Money is pouring into money market funds as investors worry about the security of the financial system and as tighter monetary policies are causing liquidity woes for banks in the United States and Europe. Due to their high liquidity and low risk, money market funds are popular among investors during economic instability. These funds are currently offering some of the best returns in years due to the consistent interest rate increases by the U.S. Federal Reserve to combat inflation.
Bitcoin’s Realized Price and Market Dynamics
Realized Price represents the average cost base of all bitcoins in circulation. Its calculation involves dividing the worth of all bitcoins at the purchase price by the total number of bitcoins in circulation. The concept of Realized Price is founded on the notion that each UTXO is valued at the price it was last moved between wallets.
During bull markets, the Realized Price of Bitcoin usually rises because buyers who purchase tokens at greater prices are more prevalent. The average price per coin increases in a parabolic fashion until Bitcoin reaches all-time highs. As soon as this occurs, the Realized Price usually forms a flat plateau.
During bear markets, the Realized Price may marginally fall. For instance, the Realized Price declined from its December 2021 value of $24,500 to lower levels (gradually from levels around $24,500 to levels below $20,000) during the most recent bear market in January 2023.
The cause for this decline is that long-term holders acquire Bitcoin at reduced rates, which lowers the Realized Price (LTH realized price). Besides, the Realized Price of Bitcoin reached its lowest point of the bear market during the recent 25% drop in Bitcoin’s market price, which occurred this month and brought its value to $19,800.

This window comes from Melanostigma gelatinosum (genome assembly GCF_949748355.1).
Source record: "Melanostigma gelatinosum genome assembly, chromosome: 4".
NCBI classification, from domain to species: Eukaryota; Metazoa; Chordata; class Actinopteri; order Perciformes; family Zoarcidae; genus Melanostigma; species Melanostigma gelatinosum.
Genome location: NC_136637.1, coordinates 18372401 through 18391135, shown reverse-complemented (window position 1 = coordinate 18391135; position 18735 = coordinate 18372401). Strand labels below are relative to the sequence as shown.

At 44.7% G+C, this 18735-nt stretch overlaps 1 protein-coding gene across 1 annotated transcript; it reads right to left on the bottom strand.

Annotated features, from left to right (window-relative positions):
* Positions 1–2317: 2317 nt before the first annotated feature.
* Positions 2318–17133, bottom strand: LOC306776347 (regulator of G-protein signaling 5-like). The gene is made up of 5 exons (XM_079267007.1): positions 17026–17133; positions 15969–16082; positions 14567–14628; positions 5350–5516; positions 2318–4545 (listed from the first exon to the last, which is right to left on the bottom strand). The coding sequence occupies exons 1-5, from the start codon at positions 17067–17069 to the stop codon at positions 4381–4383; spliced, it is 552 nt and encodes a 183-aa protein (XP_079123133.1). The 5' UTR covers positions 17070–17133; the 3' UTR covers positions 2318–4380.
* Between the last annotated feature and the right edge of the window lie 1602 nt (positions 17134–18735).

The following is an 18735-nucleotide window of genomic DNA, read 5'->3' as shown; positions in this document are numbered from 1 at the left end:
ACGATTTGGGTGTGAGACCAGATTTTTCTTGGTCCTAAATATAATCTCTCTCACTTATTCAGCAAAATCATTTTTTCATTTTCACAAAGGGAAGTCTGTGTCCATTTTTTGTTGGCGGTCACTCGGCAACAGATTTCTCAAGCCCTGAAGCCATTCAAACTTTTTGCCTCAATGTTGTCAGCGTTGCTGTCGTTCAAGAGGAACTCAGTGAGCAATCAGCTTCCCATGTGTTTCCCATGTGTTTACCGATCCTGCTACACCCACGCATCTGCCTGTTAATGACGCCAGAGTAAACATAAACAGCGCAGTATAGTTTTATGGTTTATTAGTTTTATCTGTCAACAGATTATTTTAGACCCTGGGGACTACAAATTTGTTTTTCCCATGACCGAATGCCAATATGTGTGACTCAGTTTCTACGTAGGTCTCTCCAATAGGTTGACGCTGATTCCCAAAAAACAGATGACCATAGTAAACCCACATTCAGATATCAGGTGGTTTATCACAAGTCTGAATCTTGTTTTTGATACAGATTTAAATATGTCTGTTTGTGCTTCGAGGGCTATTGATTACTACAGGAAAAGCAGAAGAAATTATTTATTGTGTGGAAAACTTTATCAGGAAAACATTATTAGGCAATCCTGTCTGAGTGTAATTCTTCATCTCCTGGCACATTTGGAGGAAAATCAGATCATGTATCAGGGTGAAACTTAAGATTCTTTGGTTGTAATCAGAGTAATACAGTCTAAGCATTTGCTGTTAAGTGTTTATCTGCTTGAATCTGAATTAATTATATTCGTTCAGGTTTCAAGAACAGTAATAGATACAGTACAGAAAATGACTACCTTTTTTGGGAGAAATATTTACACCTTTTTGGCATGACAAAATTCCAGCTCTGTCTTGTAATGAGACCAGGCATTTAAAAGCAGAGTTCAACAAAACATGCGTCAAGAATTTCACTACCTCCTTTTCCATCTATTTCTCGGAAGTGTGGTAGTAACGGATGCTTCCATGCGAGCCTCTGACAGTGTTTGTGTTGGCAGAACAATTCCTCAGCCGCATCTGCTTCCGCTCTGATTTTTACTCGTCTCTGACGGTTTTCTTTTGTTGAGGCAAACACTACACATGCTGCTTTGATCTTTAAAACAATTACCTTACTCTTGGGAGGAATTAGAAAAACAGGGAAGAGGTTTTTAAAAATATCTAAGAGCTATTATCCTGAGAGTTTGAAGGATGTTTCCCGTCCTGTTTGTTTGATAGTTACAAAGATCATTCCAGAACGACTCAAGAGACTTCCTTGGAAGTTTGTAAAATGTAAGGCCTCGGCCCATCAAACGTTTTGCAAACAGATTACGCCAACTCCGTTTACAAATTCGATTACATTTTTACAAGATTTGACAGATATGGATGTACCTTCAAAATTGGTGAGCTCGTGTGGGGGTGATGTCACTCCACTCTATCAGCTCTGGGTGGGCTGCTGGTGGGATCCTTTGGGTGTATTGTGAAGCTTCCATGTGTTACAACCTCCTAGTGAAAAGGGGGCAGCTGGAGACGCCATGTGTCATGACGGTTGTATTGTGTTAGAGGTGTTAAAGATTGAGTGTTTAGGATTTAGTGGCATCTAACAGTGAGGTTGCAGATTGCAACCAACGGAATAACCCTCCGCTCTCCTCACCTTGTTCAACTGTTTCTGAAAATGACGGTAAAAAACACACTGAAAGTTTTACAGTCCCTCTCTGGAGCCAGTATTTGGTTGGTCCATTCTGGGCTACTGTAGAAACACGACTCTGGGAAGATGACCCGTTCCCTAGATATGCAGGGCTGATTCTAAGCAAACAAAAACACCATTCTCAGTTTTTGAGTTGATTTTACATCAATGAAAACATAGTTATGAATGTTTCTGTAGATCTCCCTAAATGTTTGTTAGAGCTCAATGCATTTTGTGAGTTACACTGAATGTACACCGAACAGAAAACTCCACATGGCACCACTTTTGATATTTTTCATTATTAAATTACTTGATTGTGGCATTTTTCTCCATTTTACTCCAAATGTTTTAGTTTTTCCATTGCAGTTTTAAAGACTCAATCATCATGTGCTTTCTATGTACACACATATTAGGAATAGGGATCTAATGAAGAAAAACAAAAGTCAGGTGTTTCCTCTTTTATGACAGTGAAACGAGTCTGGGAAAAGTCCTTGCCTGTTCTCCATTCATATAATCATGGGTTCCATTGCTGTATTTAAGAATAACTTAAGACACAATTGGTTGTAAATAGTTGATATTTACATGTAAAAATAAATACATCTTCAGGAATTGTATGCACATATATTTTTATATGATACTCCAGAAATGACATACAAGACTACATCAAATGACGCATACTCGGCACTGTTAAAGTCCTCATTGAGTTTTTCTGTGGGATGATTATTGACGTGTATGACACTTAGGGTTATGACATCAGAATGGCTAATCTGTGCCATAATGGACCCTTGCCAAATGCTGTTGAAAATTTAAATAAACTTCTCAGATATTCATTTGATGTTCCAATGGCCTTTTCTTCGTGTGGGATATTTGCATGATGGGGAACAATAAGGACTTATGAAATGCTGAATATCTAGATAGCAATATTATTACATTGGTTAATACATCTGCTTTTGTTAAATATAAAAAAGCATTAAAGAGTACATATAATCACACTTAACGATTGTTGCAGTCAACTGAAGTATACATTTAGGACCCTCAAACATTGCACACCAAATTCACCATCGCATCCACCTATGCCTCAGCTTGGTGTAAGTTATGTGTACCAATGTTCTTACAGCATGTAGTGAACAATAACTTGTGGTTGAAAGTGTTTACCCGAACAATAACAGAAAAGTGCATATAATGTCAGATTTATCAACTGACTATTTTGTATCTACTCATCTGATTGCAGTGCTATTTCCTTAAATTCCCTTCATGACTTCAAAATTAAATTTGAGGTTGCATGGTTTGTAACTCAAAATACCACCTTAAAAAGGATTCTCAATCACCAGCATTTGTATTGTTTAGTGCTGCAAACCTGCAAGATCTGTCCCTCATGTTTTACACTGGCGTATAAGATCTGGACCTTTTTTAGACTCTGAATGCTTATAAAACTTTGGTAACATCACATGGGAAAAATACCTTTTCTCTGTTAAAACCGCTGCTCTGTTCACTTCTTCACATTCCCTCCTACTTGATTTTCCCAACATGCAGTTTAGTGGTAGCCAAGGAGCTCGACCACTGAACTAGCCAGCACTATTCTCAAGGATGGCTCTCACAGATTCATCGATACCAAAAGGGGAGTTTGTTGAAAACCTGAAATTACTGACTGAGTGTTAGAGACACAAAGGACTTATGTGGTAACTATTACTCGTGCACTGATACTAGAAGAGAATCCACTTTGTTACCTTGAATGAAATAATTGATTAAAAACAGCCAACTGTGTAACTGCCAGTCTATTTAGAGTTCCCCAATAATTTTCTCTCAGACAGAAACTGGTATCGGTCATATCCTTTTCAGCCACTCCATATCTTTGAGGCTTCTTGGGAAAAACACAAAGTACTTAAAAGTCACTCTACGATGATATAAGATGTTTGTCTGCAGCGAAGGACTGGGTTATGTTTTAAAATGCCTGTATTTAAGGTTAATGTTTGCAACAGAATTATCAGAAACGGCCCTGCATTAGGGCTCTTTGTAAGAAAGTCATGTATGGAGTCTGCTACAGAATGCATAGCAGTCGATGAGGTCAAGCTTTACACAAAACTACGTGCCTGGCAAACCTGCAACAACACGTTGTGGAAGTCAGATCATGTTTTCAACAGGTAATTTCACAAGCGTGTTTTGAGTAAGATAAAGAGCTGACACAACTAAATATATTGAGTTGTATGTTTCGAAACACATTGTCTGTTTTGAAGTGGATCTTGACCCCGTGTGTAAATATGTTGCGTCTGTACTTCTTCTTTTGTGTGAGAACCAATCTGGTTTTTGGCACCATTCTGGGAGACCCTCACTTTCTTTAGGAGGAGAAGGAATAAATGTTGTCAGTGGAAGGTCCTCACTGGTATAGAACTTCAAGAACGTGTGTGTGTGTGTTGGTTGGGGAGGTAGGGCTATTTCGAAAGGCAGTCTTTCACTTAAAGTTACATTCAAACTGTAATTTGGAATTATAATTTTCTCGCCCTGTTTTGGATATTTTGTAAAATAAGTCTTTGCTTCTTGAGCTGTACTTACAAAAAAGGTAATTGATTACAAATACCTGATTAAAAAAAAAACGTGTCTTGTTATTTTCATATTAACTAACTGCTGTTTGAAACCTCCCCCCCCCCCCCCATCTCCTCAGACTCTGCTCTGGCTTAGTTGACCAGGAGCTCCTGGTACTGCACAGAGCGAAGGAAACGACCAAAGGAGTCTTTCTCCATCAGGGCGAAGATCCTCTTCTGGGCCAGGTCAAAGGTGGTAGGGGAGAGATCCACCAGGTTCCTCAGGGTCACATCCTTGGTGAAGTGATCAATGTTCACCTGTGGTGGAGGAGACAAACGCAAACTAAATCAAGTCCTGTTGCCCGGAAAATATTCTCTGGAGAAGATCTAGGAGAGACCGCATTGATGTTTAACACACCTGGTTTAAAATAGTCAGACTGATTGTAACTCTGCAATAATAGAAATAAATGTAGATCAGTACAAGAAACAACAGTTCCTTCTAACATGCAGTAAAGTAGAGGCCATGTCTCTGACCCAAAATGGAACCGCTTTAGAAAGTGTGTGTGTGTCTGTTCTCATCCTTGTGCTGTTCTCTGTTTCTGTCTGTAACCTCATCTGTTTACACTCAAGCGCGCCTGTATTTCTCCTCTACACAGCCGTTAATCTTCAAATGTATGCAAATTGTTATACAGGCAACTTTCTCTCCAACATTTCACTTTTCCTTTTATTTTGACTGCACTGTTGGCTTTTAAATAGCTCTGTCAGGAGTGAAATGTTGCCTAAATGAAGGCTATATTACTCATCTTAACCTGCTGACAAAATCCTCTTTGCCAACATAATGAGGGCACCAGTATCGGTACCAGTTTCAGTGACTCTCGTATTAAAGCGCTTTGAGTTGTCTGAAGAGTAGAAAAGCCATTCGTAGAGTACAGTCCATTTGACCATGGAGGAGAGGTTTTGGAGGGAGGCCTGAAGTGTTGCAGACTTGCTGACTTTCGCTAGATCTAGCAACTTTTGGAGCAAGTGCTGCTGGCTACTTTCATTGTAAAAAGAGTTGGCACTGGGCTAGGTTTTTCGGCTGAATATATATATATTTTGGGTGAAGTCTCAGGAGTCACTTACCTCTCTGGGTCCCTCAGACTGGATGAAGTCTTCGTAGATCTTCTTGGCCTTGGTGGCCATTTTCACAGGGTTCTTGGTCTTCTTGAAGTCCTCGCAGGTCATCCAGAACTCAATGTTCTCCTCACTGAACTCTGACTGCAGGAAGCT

Moreover, the high demand pressure on Bitcoin led to massive accumulation as its price dipped below $20,000, which caused the Realized Price to reach $19,700, indicating a turning point.
An inflection point in the Realized Price usually marks the shift from a bear market to a bull market. Due to rising demand, there is a good chance that the Realized Price of Bitcoin will surpass the $20,000 mark and return to its ATH values.
Bitcoin the New Safe Haven?
In the past few months, the correlation between Bitcoin and equities has decreased after remaining at an elevated level for 18 months. Notably, since the onset of the banking crisis, Bitcoin’s correlation to equities has dropped, while its correlation to gold, a traditional safe-haven asset, has significantly increased. This trend suggests that, at least in recent times, Bitcoin has been behaving more like a safe-haven asset than a high-risk asset.
Source: Galaxy Research
Source: Galaxy Research
With the current crisis testing the limitations of the fractional reserve banking system, Bitcoin’s fundamental characteristics can offer a safe haven for investors if custody or self-custody is appropriately managed. These correlation data demonstrate that Bitcoin has unique properties that can differentiate it as a safe port in a storm.